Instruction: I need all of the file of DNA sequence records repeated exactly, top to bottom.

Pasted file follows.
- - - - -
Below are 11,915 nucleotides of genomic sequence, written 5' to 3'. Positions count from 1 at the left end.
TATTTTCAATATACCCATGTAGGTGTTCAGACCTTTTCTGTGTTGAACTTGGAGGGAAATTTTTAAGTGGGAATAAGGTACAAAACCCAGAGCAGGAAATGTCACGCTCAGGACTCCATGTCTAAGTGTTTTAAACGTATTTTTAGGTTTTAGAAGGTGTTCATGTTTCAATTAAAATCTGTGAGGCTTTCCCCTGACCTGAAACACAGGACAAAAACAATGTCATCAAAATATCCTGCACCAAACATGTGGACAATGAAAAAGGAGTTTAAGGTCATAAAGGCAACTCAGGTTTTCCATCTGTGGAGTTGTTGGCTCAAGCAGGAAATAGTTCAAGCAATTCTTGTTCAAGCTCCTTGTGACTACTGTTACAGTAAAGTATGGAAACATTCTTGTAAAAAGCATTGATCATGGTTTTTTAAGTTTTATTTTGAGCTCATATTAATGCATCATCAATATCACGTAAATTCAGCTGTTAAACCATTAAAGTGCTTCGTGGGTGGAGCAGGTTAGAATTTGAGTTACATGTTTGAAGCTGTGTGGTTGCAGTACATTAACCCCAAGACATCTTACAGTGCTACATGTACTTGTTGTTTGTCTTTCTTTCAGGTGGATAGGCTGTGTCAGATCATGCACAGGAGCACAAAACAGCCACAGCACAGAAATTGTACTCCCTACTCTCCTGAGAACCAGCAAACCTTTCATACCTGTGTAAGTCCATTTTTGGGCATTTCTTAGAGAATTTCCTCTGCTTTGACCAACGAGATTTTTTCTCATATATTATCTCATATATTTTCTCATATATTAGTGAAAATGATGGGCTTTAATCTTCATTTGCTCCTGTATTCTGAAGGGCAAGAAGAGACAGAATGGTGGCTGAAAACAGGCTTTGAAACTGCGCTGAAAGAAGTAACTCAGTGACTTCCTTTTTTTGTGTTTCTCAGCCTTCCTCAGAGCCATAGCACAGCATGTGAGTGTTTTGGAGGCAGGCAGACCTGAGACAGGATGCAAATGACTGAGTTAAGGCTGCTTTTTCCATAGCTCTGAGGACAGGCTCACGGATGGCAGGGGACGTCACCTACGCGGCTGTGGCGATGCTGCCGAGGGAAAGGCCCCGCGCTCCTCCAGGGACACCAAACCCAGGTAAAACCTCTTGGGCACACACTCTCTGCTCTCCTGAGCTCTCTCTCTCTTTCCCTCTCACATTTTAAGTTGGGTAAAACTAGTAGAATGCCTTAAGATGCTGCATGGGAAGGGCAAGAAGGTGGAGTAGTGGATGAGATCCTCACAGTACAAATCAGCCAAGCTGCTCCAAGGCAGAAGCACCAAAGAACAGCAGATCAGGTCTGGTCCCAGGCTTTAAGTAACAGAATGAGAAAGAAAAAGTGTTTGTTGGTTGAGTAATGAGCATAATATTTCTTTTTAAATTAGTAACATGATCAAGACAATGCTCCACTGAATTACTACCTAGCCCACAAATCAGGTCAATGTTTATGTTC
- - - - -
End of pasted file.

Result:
Below are 11,915 nucleotides of genomic sequence, written 5' to 3'. Positions count from 1 at the left end.
TATTTTCAATATACCCATGTAGGTGTTCAGACCTTTTCTGTGTTGAACTTGGAGGGAAATTTTTAAGTGGGAATAAGGTACAAAACCCAGAGCAGGAAATGTCACGCTCAGGACTCCATGTCTAAGTGTTTTAAACGTATTTTTAGGTTTTAGAAGGTGTTCATGTTTCAATTAAAATCTGTGAGGCTTTCCCCTGACCTGAAACACAGGACAAAAACAATGTCATCAAAATATCCTGCACCAAACATGTGGACAATGAAAAAGGAGTTTAAGGTCATAAAGGCAACTCAGGTTTTCCATCTGTGGAGTTGTTGGCTCAAGCAGGAAATAGTTCAAGCAATTCTTGTTCAAGCTCCTTGTGACTACTGTTACAGTAAAGTATGGAAACATTCTTGTAAAAAGCATTGATCATGGTTTTTTAAGTTTTATTTTGAGCTCATATTAATGCATCATCAATATCACGTAAATTCAGCTGTTAAACCATTAAAGTGCTTCGTGGGTGGAGCAGGTTAGAATTTGAGTTACATGTTTGAAGCTGTGTGGTTGCAGTACATTAACCCCAAGACATCTTACAGTGCTACATGTACTTGTTGTTTGTCTTTCTTTCAGGTGGATAGGCTGTGTCAGATCATGCACAGGAGCACAAAACAGCCACAGCACAGAAATTGTACTCCCTACTCTCCTGAGAACCAGCAAACCTTTCATACCTGTGTAAGTCCATTTTTGGGCATTTCTTAGAGAATTTCCTCTGCTTTGACCAACGAGATTTTTTCTCATATATTATCTCATATATTTTCTCATATATTAGTGAAAATGATGGGCTTTAATCTTCATTTGCTCCTGTATTCTGAAGGGCAAGAAGAGACAGAATGGTGGCTGAAAACAGGCTTTGAAACTGCGCTGAAAGAAGTAACTCAGTGACTTCCTTTTTTTGTGTTTCTCAGCCTTCCTCAGAGCCATAGCACAGCATGTGAGTGTTTTGGAGGCAGGCAGACCTGAGACAGGATGCAAATGACTGAGTTAAGGCTGCTTTTTCCATAGCTCTGAGGACAGGCTCACGGATGGCAGGGGACGTCACCTACGCGGCTGTGGCGATGCTGCCGAGGGAAAGGCCCCGCGCTCCTCCAGGGACACCAAACCCAGGTAAAACCTCTTGGGCACACACTCTCTGCTCTCCTGAGCTCTCTCTCTCTTTCCCTCTCACATTTTAAGTTGGGTAAAACTAGTAGAATGCCTTAAGATGCTGCATGGGAAGGGCAAGAAGGTGGAGTAGTGGATGAGATCCTCACAGTACAAATCAGCCAAGCTGCTCCAAGGCAGAAGCACCAAAGAACAGCAGATCAGGTCTGGTCCCAGGCTTTAAGTAACAGAATGAGAAAGAAAAAGTGTTTGTTGGTTGAGTAATGAGCATAATATTTCTTTTTAAATTAGTAACATGATCAAGACAATGCTCCACTGAATTACTACCTAGCCCACAAATCAGGTCAATGTTTATGTTC